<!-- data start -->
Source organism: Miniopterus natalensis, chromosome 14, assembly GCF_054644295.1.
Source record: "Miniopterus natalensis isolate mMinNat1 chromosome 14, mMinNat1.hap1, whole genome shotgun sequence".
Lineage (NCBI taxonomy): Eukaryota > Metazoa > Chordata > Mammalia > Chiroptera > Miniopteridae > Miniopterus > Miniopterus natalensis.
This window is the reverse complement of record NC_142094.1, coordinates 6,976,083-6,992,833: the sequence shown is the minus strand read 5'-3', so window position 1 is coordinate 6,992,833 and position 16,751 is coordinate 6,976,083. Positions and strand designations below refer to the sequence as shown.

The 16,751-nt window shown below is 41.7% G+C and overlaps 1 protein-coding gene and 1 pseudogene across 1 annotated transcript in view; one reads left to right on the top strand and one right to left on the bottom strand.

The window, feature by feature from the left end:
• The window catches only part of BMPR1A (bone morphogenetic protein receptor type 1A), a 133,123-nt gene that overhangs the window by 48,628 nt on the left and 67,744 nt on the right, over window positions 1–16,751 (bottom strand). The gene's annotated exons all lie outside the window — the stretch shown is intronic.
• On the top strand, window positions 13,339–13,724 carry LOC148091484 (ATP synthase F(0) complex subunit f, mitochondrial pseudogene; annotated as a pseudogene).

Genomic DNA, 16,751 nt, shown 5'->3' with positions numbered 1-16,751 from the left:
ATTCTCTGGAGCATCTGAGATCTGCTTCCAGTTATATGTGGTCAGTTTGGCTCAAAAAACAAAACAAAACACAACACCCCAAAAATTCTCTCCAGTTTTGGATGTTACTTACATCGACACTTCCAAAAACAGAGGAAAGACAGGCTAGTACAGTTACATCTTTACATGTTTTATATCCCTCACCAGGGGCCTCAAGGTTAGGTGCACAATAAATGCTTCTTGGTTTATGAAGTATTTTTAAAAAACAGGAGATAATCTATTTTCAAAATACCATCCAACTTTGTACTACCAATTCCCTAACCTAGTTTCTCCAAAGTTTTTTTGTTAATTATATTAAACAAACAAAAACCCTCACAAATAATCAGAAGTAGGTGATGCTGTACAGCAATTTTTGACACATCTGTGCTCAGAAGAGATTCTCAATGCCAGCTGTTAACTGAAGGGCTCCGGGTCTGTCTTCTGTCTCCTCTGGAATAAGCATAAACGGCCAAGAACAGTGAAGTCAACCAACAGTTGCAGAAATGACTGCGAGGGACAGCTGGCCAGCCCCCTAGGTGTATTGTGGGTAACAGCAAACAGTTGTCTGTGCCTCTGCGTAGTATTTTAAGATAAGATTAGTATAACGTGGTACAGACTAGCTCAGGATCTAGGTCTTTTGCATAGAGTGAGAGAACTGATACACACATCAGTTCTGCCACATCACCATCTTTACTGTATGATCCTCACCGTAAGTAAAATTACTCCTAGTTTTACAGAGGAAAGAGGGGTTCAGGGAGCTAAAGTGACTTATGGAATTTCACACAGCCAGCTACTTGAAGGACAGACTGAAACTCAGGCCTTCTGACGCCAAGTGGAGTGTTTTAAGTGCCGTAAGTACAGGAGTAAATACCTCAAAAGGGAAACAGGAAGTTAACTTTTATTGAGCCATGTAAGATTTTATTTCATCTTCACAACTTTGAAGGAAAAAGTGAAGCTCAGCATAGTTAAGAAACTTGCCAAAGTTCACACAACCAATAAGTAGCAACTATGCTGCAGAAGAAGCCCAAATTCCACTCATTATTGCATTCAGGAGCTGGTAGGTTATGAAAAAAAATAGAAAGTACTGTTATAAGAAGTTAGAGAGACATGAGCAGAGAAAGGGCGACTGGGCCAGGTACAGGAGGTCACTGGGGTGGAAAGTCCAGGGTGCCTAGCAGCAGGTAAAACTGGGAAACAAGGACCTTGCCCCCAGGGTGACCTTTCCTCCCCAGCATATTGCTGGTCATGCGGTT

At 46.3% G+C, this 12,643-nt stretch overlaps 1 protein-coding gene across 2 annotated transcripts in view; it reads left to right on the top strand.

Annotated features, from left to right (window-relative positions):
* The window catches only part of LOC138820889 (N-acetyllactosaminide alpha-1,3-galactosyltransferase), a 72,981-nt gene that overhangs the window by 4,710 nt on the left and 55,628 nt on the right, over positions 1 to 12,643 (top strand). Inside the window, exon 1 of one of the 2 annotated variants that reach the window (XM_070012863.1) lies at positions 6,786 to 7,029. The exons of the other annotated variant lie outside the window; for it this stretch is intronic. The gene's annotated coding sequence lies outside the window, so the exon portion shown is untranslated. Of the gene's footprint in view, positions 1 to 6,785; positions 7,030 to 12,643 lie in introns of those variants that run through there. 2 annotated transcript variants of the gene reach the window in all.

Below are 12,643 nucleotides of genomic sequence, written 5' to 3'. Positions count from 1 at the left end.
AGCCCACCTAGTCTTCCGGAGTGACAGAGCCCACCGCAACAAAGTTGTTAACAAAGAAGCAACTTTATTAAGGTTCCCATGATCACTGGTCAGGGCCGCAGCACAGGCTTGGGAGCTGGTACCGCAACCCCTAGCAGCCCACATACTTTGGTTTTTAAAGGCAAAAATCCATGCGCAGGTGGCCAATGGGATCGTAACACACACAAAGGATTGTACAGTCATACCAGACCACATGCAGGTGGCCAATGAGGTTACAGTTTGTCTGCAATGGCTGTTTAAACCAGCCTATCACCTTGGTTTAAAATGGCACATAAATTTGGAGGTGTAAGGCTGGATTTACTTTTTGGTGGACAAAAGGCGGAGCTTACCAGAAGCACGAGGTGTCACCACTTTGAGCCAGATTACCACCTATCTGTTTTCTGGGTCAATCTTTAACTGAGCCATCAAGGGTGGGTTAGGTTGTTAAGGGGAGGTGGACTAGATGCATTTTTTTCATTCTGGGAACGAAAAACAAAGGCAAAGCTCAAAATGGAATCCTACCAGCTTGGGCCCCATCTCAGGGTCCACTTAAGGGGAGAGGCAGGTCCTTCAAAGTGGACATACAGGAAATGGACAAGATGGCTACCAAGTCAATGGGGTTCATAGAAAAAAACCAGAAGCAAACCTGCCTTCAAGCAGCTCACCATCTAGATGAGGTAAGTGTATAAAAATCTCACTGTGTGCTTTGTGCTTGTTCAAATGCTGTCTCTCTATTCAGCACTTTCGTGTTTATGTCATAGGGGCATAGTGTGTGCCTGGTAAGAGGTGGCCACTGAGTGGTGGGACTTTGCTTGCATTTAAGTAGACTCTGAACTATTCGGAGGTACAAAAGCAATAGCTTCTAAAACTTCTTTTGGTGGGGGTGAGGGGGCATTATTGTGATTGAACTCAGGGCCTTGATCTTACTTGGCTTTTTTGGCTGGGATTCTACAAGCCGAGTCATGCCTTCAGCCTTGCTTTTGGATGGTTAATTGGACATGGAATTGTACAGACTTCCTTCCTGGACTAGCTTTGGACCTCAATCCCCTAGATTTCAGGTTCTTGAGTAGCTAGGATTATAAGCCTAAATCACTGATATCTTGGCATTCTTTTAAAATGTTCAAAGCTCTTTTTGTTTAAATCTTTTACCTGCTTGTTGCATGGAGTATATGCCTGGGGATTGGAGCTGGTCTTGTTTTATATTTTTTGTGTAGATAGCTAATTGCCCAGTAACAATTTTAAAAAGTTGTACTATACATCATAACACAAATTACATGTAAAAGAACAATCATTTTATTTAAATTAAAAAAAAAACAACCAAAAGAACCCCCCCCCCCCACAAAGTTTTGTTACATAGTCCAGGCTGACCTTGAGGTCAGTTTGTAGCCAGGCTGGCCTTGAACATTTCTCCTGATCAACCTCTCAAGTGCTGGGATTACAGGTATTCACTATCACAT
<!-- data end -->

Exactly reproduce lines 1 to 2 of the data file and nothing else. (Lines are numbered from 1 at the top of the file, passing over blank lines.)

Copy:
Source organism: Miniopterus natalensis, chromosome 14, assembly GCF_054644295.1.
Source record: "Miniopterus natalensis isolate mMinNat1 chromosome 14, mMinNat1.hap1, whole genome shotgun sequence".